As fas as the Chicago Plan Commission was concerned, the aesthetic ideal for Chicago's bridges was to have all structural support below the bridge deck. This ideal was accomplished in 1916 at the second trunnion bascule bridge built downtown - the Jackson Blvd bridge (shown below). In the aforementioned article, Bennett listed a number of factors that have to come together to achieve this ideal:
“The government requires a clearance of 16 feet below the bridge arches for 80% of the span; also ordinances require a clear channel when possible of 200 feet and also require that the bridges open. These requirements give rise to difficult problems in the approaches which, together with the clearance requirements and the actual necessary structural depth of the truss, govern to a great extent the main lines of the structures.”
Impact on the Franklin-Orleans St Design...
Evidence of the collaboration of the architects and engineers and the difficulty matching design ideals to specific sites is provided in the notes of a meeting between Edward Bennett and Thomas Pihlfeldt, Head of the Bridge Department ( “Memorandum of Meeting at office of Mr. Pihlfeldt, Friday May 26th 1916;” E.H. Bennett Collection 1901-1954). Here the discussion concerns aesthetic options for the Franklin-Orleans project. The “hand-rail height” truss mentioned is a compromise design that put most of the deck support below the bridge deck.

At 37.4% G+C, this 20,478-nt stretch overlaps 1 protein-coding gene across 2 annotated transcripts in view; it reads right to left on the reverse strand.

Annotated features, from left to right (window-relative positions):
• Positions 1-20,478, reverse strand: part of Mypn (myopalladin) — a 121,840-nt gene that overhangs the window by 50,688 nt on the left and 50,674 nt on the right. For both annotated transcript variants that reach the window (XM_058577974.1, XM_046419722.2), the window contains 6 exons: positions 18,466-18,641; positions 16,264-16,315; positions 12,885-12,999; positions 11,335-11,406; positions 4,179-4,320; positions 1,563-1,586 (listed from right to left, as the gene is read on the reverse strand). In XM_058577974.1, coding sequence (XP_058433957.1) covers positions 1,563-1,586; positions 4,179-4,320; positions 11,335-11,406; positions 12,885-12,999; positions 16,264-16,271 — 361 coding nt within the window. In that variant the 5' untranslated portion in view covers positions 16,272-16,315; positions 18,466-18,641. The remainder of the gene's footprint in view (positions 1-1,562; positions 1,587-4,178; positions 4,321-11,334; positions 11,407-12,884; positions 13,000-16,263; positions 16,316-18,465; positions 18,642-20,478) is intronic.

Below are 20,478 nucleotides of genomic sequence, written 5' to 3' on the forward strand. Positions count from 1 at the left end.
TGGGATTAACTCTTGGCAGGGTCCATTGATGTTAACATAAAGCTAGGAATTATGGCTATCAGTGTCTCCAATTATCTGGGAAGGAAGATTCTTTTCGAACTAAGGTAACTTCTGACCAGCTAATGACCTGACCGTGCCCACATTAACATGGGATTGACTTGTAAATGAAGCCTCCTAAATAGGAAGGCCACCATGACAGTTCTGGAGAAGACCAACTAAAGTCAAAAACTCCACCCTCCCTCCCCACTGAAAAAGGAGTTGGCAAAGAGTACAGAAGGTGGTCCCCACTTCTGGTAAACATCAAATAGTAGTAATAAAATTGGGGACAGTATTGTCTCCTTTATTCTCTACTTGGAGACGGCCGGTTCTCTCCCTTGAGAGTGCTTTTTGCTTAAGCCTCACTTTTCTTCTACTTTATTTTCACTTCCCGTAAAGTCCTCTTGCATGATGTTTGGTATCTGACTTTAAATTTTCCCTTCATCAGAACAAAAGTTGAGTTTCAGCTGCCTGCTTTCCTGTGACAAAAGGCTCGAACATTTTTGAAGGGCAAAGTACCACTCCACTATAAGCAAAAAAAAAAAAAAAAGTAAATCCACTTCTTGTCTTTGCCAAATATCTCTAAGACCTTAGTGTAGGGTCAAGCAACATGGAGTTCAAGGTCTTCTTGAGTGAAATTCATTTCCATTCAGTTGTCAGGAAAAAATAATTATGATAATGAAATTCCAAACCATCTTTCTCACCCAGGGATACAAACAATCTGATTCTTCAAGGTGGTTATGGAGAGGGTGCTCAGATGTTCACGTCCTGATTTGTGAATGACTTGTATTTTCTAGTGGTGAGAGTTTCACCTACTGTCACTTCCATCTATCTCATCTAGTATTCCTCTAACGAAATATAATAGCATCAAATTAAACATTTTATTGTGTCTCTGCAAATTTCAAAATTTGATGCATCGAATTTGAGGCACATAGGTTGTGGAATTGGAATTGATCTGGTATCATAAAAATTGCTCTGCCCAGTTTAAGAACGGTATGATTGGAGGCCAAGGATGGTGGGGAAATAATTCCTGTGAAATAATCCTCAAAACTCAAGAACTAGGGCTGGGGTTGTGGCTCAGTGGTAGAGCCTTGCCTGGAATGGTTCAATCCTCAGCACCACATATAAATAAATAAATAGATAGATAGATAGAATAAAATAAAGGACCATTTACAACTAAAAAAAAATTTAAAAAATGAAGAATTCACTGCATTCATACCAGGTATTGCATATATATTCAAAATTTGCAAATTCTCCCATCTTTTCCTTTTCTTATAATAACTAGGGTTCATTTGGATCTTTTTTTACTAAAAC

“The proposed Franklin-Orleans street bridge was discussed with the curved trusses above the deck. (The lines both above and below the deck of the trusses of this bridge have been studied by us in conjunction with the Bridge Department some months ago and very acceptable lines have been agreed upon.)
In view however of the appreciation of the deck structure at Jackson Street now completed and the demand for structures of a hand-rail height truss at other points, I have determined to ascertain if a bridge of this latter type could be built at Franklin-Orleans Street without too great a sacrifice to the river interests or unreasonable outlay of money. This matter has been up before and at our request Mr. Pihlfeldt made comparative studies of various bridges at different points. The design for the Franklin-Orleans bridge showed a considerable reduction in the percentage of the 16 ½ ' clearance.